The Curmudgeon


Thursday, August 06, 2009

1945 And All That

Today is the anniversary of the glorious victory at Hiroshima, which was achieved thanks to the sterling efforts of the Truman administration in the United States, a leading ally of Britain in the war against Fascism. The Japanese government had been trying to surrender since the destruction of Tokyo in May 1945, so the Truman administration was forced to stall until the bomb was ready. This was called Allied efforts to end the war quickly and save lives. The Japanese were prepared to surrender provided the Emperor was retained; the Truman administration, intensely concerned about the danger to world peace, refused this arrangement until after the bomb was dropped, whereupon the Truman administration accepted Japan's surrender and allowed the Emperor to be retained; this was called unconditional surrender. The glorious victory killed about seventy thousand people on the day the bomb was dropped, rising to about a hundred and forty thousand by the end of the year, rising yet further as the benign effects of radiation later documented by the noted positive thinker Edward Teller began to make themselves felt. Most of the dead and injured were civilians; this was known as destroying Japan's capacity to make war. The glorious victory also served as a warning to the USSR, which since the glorious victory over Germany had cunningly metamorphosed from a brave and tenacious ally into a monolithic and ruthless conspiracy against world peace, democracy and the United Fruit Company. Hence the glorious victory at Hiroshima was a Good Thing, as it led to the nuclear arms race, the Cold War, and the doctrine of Mutual Assured Destruction, which kept the peace in Europe for forty years, despite inexplicably losing its miraculous effectiveness when applied to the Middle East in the twenty-first century.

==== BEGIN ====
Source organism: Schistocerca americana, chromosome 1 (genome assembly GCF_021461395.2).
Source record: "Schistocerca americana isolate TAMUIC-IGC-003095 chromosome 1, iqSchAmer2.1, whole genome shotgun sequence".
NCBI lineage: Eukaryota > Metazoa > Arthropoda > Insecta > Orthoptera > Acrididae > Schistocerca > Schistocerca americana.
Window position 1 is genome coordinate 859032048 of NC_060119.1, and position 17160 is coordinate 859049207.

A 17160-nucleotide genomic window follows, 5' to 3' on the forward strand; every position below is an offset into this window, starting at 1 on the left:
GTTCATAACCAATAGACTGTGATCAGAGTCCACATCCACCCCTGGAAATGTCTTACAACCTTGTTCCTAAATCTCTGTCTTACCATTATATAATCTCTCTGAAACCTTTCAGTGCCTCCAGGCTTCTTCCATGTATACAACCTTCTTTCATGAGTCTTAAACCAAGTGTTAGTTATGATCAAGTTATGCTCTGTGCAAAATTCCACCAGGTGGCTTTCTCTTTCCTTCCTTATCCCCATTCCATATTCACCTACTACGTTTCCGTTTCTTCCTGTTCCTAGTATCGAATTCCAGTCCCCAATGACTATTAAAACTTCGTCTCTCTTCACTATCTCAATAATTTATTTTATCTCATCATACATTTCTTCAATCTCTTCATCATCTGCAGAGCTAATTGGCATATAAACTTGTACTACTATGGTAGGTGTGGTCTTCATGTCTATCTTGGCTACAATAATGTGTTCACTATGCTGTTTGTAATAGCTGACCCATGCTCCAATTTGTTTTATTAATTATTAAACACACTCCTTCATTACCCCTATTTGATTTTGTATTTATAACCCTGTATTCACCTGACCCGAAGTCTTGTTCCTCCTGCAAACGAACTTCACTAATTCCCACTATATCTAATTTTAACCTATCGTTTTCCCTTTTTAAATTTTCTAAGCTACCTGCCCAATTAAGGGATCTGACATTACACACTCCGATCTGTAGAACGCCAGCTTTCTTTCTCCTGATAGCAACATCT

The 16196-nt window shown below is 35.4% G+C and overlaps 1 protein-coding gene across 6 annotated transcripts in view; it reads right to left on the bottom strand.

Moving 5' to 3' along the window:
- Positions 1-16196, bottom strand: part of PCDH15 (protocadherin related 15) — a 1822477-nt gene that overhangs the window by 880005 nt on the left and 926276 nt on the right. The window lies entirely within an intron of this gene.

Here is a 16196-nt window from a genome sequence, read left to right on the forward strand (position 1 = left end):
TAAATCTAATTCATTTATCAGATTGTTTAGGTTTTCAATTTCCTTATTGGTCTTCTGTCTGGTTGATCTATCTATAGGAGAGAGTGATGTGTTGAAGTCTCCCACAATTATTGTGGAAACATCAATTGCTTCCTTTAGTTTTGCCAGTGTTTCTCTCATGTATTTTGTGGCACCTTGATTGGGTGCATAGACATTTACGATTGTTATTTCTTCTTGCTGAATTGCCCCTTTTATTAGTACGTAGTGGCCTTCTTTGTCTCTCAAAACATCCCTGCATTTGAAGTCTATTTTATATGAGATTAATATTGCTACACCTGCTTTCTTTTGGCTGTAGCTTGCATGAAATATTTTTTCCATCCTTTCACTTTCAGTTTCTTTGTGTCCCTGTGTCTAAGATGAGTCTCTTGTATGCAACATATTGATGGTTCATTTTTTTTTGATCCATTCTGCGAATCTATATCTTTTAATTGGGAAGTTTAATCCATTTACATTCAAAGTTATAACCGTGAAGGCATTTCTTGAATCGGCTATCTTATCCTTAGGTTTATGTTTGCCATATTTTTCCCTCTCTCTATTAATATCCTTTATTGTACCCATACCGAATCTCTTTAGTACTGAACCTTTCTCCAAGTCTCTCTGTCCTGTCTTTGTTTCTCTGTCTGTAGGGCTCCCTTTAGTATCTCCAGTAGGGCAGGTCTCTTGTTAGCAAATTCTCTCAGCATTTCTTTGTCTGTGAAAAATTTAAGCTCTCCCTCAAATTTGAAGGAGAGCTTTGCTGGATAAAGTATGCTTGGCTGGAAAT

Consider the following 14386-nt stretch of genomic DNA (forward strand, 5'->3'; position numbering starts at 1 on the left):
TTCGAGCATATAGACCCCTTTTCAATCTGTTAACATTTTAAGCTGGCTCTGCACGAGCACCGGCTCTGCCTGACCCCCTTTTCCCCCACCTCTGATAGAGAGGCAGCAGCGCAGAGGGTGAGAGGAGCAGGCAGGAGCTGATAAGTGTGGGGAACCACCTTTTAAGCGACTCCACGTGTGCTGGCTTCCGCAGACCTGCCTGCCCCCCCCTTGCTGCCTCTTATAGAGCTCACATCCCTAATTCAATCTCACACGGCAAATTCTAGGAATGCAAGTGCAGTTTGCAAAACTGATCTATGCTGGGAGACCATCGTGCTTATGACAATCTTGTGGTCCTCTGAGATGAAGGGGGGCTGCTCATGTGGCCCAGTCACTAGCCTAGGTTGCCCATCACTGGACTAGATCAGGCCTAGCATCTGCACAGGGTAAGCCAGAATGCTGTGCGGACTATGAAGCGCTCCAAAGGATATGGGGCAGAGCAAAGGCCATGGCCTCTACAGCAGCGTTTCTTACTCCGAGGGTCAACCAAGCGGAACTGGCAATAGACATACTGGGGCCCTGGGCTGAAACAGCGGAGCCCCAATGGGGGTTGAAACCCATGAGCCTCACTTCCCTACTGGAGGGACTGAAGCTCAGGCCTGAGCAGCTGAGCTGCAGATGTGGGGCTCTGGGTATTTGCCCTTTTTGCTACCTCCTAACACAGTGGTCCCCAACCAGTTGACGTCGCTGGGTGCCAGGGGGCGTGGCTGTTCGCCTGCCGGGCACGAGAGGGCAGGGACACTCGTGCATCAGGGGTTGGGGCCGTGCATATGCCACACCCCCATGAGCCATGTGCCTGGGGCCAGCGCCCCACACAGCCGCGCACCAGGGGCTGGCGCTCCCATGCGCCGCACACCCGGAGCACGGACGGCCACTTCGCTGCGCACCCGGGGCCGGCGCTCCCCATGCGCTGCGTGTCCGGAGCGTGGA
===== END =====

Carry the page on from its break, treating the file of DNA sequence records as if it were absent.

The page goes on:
The immediate effects of the glorious victory at Hiroshima were so devastating that the Japanese government did not at first realise what had happened, and failed to respond with sufficient alacrity to the Truman administration's next demand for unconditional surrender, leading to the glorious victory at Nagasaki on 9 August.


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